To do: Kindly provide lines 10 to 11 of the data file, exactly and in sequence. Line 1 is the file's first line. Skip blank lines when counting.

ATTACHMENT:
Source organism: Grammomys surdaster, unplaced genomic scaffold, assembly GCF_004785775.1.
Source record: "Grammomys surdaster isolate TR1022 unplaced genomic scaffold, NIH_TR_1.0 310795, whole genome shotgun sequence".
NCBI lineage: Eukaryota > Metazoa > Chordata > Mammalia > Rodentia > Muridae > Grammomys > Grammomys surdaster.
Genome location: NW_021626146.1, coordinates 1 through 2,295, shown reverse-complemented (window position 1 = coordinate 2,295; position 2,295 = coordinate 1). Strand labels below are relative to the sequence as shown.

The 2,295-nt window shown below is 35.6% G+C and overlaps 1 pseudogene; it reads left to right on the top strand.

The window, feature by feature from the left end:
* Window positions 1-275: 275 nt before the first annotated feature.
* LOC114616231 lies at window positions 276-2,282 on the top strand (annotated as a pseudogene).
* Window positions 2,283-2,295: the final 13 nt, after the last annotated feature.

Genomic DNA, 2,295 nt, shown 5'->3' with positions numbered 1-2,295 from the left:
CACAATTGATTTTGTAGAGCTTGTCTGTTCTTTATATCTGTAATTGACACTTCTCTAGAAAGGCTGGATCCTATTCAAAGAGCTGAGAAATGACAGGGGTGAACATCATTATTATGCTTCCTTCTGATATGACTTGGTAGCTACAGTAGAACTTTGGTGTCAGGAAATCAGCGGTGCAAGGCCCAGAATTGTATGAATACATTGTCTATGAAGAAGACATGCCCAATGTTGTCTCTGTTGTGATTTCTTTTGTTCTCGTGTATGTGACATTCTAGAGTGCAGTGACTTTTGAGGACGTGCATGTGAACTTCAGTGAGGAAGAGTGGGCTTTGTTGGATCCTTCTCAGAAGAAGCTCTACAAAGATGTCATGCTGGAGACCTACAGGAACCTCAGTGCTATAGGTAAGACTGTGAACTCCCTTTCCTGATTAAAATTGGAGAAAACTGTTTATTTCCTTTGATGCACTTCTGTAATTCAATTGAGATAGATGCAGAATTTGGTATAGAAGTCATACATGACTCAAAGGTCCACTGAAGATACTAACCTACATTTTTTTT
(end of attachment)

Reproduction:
Genomic DNA, 2,295 nt, shown 5'->3' with positions numbered 1-2,295 from the left:
CACAATTGATTTTGTAGAGCTTGTCTGTTCTTTATATCTGTAATTGACACTTCTCTAGAAAGGCTGGATCCTATTCAAAGAGCTGAGAAATGACAGGGGTGAACATCATTATTATGCTTCCTTCTGATATGACTTGGTAGCTACAGTAGAACTTTGGTGTCAGGAAATCAGCGGTGCAAGGCCCAGAATTGTATGAATACATTGTCTATGAAGAAGACATGCCCAATGTTGTCTCTGTTGTGATTTCTTTTGTTCTCGTGTATGTGACATTCTAGAGTGCAGTGACTTTTGAGGACGTGCATGTGAACTTCAGTGAGGAAGAGTGGGCTTTGTTGGATCCTTCTCAGAAGAAGCTCTACAAAGATGTCATGCTGGAGACCTACAGGAACCTCAGTGCTATAGGTAAGACTGTGAACTCCCTTTCCTGATTAAAATTGGAGAAAACTGTTTATTTCCTTTGATGCACTTCTGTAATTCAATTGAGATAGATGCAGAATTTGGTATAGAAGTCATACATGACTCAAAGGTCCACTGAAGATACTAACCTACATTTTTTTT